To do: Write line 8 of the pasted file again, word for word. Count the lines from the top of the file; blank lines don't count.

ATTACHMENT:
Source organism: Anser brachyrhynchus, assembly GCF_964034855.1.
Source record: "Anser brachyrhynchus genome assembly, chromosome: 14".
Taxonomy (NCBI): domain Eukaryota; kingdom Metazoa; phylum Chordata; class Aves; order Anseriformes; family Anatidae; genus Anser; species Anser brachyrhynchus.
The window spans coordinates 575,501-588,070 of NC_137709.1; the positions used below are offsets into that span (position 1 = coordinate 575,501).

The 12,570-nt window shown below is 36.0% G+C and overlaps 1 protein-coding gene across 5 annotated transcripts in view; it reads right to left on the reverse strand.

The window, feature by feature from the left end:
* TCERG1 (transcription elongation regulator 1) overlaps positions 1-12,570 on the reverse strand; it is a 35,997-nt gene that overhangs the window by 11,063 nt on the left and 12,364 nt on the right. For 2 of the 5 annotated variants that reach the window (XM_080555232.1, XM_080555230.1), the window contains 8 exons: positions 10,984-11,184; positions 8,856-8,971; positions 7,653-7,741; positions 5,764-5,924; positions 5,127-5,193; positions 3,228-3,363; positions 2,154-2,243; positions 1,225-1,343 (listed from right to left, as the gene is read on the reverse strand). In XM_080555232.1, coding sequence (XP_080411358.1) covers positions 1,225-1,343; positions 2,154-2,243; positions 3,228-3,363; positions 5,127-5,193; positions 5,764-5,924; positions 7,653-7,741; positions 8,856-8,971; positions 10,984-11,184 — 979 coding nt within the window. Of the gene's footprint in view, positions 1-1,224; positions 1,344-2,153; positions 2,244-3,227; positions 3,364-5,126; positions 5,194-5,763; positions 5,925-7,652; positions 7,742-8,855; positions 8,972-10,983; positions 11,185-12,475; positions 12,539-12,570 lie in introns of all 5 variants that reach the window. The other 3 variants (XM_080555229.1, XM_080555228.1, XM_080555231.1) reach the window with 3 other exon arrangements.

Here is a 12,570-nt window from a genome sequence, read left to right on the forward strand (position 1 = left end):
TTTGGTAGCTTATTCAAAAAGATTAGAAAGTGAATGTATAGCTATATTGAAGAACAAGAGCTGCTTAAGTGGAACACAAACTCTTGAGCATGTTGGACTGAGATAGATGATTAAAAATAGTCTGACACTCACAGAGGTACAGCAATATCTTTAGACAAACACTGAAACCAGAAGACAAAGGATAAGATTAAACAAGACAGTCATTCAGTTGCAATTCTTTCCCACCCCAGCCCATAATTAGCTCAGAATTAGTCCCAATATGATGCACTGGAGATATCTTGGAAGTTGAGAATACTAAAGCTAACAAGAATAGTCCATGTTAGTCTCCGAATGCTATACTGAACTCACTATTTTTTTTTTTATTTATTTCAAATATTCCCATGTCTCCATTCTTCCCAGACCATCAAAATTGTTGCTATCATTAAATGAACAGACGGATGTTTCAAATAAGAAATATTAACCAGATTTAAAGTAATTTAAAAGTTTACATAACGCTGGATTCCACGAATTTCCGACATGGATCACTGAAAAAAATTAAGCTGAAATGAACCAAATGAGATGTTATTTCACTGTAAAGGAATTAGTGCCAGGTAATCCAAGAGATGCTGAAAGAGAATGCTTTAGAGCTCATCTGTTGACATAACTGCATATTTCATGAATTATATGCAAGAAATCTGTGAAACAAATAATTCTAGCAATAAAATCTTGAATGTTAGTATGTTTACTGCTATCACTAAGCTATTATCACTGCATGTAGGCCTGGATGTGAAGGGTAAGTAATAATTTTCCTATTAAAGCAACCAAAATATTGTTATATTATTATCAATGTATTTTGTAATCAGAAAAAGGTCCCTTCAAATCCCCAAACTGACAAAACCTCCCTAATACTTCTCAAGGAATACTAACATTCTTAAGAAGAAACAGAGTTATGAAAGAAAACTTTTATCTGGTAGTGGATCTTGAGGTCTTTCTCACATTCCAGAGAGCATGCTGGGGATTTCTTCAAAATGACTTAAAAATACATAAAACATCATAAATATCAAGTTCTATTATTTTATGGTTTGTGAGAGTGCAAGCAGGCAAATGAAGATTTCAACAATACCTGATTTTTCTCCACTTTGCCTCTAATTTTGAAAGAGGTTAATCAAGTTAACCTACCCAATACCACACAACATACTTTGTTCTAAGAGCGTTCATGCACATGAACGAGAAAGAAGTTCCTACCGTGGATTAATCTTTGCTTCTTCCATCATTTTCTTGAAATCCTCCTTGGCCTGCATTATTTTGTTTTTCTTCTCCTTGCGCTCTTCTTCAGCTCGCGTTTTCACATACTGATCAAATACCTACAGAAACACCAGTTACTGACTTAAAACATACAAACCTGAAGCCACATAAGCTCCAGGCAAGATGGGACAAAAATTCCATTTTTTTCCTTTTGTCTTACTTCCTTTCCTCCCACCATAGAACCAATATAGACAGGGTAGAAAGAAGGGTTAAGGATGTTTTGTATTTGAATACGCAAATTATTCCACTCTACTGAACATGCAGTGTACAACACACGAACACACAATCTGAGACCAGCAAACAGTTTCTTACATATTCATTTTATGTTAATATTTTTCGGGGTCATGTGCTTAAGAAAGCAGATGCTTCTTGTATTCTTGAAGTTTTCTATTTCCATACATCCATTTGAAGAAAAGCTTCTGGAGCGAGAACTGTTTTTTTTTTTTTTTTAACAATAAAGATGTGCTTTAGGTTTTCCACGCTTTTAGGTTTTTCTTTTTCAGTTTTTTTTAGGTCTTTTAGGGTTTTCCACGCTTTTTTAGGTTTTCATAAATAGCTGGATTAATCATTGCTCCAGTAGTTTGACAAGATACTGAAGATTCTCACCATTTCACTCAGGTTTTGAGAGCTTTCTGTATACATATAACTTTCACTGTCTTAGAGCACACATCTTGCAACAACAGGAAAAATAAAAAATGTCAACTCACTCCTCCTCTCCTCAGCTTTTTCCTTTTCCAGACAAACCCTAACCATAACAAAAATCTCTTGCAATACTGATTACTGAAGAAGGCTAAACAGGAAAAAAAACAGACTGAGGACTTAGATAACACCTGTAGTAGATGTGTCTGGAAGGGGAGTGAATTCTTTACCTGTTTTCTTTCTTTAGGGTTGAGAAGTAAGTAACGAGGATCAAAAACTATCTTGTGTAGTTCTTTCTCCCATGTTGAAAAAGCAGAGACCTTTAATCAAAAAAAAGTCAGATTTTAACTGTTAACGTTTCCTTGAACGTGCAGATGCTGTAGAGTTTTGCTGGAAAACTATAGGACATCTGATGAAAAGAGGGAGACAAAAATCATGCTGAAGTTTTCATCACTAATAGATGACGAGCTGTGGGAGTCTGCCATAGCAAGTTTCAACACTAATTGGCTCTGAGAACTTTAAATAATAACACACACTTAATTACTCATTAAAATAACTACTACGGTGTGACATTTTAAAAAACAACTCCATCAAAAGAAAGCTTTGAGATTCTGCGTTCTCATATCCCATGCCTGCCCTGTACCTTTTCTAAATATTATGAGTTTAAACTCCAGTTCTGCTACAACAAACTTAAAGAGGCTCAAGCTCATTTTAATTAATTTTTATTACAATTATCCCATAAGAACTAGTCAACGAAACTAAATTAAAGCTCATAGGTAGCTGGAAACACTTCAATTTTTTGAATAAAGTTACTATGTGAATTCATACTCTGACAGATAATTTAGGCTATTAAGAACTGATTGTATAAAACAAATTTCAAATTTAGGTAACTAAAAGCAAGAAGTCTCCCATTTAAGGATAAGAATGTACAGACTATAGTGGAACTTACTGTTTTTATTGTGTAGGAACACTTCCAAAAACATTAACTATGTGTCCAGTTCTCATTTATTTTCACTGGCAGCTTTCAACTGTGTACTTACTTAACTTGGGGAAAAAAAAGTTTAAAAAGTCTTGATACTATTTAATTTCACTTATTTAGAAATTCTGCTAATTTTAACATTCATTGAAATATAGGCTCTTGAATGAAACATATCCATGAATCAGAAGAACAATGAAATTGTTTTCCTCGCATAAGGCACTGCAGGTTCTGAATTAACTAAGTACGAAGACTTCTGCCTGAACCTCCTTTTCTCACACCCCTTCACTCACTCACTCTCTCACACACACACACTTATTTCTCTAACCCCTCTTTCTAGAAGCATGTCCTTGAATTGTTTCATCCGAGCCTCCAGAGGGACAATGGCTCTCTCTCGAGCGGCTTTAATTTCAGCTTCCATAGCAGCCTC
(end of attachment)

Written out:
Here is a 12,570-nt window from a genome sequence, read left to right on the forward strand (position 1 = left end):